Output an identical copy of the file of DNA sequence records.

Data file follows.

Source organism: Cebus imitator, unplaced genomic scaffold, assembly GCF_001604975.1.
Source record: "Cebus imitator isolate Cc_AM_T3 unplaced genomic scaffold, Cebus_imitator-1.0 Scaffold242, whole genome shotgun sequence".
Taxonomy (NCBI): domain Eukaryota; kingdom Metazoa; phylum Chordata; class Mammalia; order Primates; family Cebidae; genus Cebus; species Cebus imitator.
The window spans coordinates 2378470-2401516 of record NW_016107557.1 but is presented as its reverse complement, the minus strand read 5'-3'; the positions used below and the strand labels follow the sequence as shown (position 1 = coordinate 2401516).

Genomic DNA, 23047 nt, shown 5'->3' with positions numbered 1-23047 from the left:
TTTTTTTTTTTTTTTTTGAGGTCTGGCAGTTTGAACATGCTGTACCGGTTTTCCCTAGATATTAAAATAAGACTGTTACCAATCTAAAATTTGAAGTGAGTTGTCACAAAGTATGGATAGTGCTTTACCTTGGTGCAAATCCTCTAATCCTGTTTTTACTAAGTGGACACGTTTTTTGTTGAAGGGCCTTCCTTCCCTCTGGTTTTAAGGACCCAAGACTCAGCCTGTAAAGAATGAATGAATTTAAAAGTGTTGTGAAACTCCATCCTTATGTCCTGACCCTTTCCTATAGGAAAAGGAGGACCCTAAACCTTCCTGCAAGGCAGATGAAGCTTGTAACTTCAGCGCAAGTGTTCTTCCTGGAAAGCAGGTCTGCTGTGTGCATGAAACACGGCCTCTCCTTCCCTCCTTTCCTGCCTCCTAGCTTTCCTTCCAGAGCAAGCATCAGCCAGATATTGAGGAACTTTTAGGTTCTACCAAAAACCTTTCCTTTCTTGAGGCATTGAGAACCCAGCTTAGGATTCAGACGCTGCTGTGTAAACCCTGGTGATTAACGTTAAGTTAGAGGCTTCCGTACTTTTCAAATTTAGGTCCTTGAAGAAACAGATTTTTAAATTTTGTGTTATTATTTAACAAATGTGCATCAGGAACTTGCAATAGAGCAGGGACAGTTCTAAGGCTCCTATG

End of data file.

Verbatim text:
Source organism: Cebus imitator, unplaced genomic scaffold, assembly GCF_001604975.1.
Source record: "Cebus imitator isolate Cc_AM_T3 unplaced genomic scaffold, Cebus_imitator-1.0 Scaffold242, whole genome shotgun sequence".
Taxonomy (NCBI): domain Eukaryota; kingdom Metazoa; phylum Chordata; class Mammalia; order Primates; family Cebidae; genus Cebus; species Cebus imitator.
The window spans coordinates 2378470-2401516 of record NW_016107557.1 but is presented as its reverse complement, the minus strand read 5'-3'; the positions used below and the strand labels follow the sequence as shown (position 1 = coordinate 2401516).

Genomic DNA, 23047 nt, shown 5'->3' with positions numbered 1-23047 from the left:
TTTTTTTTTTTTTTTTTGAGGTCTGGCAGTTTGAACATGCTGTACCGGTTTTCCCTAGATATTAAAATAAGACTGTTACCAATCTAAAATTTGAAGTGAGTTGTCACAAAGTATGGATAGTGCTTTACCTTGGTGCAAATCCTCTAATCCTGTTTTTACTAAGTGGACACGTTTTTTGTTGAAGGGCCTTCCTTCCCTCTGGTTTTAAGGACCCAAGACTCAGCCTGTAAAGAATGAATGAATTTAAAAGTGTTGTGAAACTCCATCCTTATGTCCTGACCCTTTCCTATAGGAAAAGGAGGACCCTAAACCTTCCTGCAAGGCAGATGAAGCTTGTAACTTCAGCGCAAGTGTTCTTCCTGGAAAGCAGGTCTGCTGTGTGCATGAAACACGGCCTCTCCTTCCCTCCTTTCCTGCCTCCTAGCTTTCCTTCCAGAGCAAGCATCAGCCAGATATTGAGGAACTTTTAGGTTCTACCAAAAACCTTTCCTTTCTTGAGGCATTGAGAACCCAGCTTAGGATTCAGACGCTGCTGTGTAAACCCTGGTGATTAACGTTAAGTTAGAGGCTTCCGTACTTTTCAAATTTAGGTCCTTGAAGAAACAGATTTTTAAATTTTGTGTTATTATTTAACAAATGTGCATCAGGAACTTGCAATAGAGCAGGGACAGTTCTAAGGCTCCTATG